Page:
JAINISM


Jainism at UofT

 

The University of Toronto is one of the few institutions in the world with a long-standing commitment to the study of Jainism in its own right. Apart from the University’s considerable strengths in Buddhism, Hinduism, and South Asian Islam, UofT has been the home of at least two generations of Jain Studies scholars, and it is the Department for the Study of Religion that hosts an annual lecture on Jainism which since about three decades has brought to Toronto the leading scholars of this exciting field to enrich the study of South Asian religions here. While a teaching curriculum is still being developed, the already ongoing research at UofT focusses on the understudied traditions of South Indian Jainism, particularly of the Tamil-speaking region, and on their institutional, ritual, and literary history.

 


Jainism at UofT
Study

 

Jainism has been intermittently, yet regularly taught in the past and efforts are being made to reintroduce regular courses on the undergraduate and graduate level. Projected courses are the undergraduate courses “Introduction to Jainism” and “Ancient and Medieval Buddhist and Jain Monasticism”, a graduate reading course and introduction to Jain Prakrit. Meanwhile, Jain content is taught as part of the courses RLG205H “Introduction to South Asian Religions” and RLG366H “Godless India”. For news on the emerging Jainism curriculum, please, check this site again in the future.

 

Among our alumnae is Dr. Smita Kothari, who in 2013 completed her thesis on giving (dāna) and meditation (dhyāna) among the Terāpanth. Sean Hillman is currently conducting his doctoral research, which, among other things, deals with Jain practices of dying. Please meet our current UofT South Asian religion graduate students here, – and review our alumni and their work here. For an overview of our programmes, please follow this link.

 


Jainism at UofT
Languages

 

It is critical to be able to translate from original sources or to converse with practitioners in their idiom whenever one studies South Asian religions, including Jainism. Therefore the study of key languages is a prerequisite for earning a degree at UofT. Sanskrit, crucial for understanding Jain philosophical and ritual literature, is part of the regular offerings, as are Hindi and Urdu. Introductions to and readings in the Jain Prākrits (Ardhamāgadhī, Śaurasenī, Mahārāṣṭrī), Apabhraṃśa, and Tamil can be offered on request for small groups or individually as directed readings.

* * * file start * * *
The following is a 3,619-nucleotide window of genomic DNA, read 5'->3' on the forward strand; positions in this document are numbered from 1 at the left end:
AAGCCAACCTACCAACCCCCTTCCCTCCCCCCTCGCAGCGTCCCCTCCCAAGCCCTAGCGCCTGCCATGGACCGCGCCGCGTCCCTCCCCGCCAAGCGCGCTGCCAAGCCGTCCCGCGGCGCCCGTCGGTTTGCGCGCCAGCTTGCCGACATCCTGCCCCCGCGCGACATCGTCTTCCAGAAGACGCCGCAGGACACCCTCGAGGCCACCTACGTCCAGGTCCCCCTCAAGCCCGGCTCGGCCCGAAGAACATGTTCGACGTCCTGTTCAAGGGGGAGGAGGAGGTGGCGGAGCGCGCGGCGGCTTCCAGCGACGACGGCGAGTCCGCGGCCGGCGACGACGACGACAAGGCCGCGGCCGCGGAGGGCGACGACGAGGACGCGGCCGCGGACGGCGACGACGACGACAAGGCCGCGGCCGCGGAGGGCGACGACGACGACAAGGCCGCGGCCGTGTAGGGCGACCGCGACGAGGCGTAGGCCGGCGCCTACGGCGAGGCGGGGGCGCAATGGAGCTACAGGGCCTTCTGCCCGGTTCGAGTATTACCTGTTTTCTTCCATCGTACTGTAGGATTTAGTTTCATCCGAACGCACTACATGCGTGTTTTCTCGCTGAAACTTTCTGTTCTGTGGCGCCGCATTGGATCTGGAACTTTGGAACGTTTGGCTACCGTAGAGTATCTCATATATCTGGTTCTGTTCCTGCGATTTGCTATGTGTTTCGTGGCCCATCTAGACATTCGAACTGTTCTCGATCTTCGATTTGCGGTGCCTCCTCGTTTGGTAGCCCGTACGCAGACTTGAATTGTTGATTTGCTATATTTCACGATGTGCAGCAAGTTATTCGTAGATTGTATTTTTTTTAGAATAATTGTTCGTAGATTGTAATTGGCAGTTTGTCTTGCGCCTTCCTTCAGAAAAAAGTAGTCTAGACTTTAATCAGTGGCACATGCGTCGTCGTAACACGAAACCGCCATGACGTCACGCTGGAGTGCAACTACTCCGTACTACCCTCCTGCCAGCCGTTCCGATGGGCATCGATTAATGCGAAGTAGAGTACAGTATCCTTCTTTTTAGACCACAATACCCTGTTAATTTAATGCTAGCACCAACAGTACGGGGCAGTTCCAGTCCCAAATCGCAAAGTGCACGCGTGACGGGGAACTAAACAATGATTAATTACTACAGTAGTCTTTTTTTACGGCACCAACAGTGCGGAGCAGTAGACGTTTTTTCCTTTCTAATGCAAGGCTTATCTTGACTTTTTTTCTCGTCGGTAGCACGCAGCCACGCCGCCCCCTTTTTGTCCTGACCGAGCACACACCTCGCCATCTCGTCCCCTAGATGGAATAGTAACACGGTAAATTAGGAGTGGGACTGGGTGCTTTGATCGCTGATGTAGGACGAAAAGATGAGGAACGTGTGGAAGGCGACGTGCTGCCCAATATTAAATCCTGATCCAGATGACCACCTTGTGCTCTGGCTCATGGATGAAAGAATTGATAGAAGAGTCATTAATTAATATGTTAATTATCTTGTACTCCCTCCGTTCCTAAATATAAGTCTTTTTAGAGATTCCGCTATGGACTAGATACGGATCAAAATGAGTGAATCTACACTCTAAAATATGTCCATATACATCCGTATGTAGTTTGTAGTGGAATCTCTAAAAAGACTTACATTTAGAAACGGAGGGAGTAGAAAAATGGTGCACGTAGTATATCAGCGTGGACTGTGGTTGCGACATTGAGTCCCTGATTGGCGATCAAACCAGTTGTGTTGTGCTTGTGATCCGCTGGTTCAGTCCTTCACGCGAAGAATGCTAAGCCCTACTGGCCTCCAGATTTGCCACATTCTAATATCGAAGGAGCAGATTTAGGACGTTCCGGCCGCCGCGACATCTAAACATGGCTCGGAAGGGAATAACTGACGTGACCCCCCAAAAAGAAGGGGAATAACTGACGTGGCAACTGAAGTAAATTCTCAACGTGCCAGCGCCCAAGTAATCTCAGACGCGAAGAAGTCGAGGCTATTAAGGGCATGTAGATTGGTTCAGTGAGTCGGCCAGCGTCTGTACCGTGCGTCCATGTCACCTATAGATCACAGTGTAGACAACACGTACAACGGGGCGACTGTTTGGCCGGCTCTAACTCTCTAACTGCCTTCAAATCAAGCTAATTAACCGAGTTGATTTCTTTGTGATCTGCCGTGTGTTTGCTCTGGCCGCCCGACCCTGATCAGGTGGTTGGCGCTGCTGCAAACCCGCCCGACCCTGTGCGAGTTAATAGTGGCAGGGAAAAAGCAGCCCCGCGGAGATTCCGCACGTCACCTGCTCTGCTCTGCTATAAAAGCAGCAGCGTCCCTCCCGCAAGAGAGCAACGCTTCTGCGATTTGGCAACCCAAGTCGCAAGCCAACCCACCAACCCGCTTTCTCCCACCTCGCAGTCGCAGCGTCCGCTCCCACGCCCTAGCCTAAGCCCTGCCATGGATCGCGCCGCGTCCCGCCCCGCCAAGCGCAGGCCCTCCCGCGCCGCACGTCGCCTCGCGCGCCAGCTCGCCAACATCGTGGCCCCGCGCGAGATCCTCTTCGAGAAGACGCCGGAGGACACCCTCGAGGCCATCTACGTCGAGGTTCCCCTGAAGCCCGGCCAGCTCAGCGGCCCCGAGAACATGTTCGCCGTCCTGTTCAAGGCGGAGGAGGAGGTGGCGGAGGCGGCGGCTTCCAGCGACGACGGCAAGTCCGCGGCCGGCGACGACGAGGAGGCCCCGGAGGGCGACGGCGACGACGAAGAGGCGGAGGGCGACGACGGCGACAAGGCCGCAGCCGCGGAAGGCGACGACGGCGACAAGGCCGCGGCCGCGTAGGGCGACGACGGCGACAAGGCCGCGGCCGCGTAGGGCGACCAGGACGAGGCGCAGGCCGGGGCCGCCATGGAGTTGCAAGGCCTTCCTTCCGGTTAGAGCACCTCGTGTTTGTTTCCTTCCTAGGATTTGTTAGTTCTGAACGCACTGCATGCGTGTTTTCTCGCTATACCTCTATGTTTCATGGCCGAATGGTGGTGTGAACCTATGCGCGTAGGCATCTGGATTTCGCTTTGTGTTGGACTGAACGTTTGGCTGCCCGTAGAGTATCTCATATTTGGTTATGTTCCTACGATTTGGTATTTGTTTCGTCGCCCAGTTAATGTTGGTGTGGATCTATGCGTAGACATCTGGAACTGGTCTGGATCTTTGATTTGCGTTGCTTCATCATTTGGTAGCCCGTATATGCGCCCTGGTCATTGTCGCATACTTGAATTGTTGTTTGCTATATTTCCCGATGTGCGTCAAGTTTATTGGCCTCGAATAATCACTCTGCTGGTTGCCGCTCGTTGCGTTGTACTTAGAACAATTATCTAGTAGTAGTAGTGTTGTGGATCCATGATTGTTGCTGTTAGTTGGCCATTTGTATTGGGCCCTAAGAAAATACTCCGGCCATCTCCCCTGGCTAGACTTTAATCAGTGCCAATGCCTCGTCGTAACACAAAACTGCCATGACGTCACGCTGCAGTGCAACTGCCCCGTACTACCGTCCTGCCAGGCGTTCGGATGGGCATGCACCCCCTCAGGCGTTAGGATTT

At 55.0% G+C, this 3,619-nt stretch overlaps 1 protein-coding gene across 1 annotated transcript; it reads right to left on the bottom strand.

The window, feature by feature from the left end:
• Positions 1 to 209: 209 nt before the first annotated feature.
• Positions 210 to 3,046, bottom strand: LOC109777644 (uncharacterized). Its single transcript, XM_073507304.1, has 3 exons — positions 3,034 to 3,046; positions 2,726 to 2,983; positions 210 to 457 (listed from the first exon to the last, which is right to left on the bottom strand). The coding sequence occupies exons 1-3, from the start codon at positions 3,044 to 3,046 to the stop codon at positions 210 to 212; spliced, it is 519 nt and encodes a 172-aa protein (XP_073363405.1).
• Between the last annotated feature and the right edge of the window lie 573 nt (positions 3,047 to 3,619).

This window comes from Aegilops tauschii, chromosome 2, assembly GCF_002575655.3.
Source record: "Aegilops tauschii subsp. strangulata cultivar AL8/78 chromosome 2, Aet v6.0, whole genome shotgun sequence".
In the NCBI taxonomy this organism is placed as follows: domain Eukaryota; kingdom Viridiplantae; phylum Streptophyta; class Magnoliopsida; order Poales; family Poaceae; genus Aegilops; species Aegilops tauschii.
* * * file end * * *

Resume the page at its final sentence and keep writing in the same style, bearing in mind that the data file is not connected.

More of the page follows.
Jainism at UofT
Extracurricular

 

The most important regular event in Jain Studies in North America are the Roop Lal Jain Lectures, which are held once every year and bring to UofT one of the leading academics in the field to present ongoing cutting-edge research on Jain history, practice, literature, philosophy, or visual culture. Additionally, students interested in Jainism can profit from a diverse array of top-level lectures, workshops, and conference on South Asia thanks to the rich event calendar offered by the Centre for South Asian Studies (CSAS). The series of talks brought together by the Religious Genealogies of Contemporary South Asia Colloquium, happening from September to April, usually features at least one lecture dedicated to Jainism.

 


Jainism at UofT
Research

 

Christoph Emmrich, Associate Professor of South and Southeast Asian Buddhism at UofT, has worked on doctrinal discussions on the subject of time in canonical, scholastic and commentarial Jain sources, on canon and postcoloniality with reference to Jain literature and indigenous scholarly practice and, more recently, on the Jains of Tamil Nadu, particularly the micro-history of the Jains of Kanchipuram. Some of his publications in the field of Jain Studies are “The Ins and Outs of the Jains in Tamil Literary Histories.” Journal of Indian Philosophy 39, no. 6 (2011): 599-646; Śvetāmbaras, Digambaras und die Geschichte ihres Kanons als Besitz, Verlust und Erfindung. Kanon und Kanonisierung in der Asiatischen Religionsgeschichte, Peter Schalk (ed.). Uppsala: Uppsala Univ. Press: 105-129; “When Two Strong Men Stand Face to Face. The Indologist, the Pandit and the Re-Making of the Jaina Scholarly Tradition”. Boundaries, Dynamics and Construction of Traditions in South Asia, Federico Squarcini (ed.). Firenze: Firenze Univ. Press & Munshiram Manoharlal. 2005; 571-587; “How Many Times? Monism or Pluralism in Early Jaina Temporal Description”. Aspects of Jainism, Marek Mejor & Piotr Balcerowicz (eds.). Motilal Banarsidass 2003: 69-88.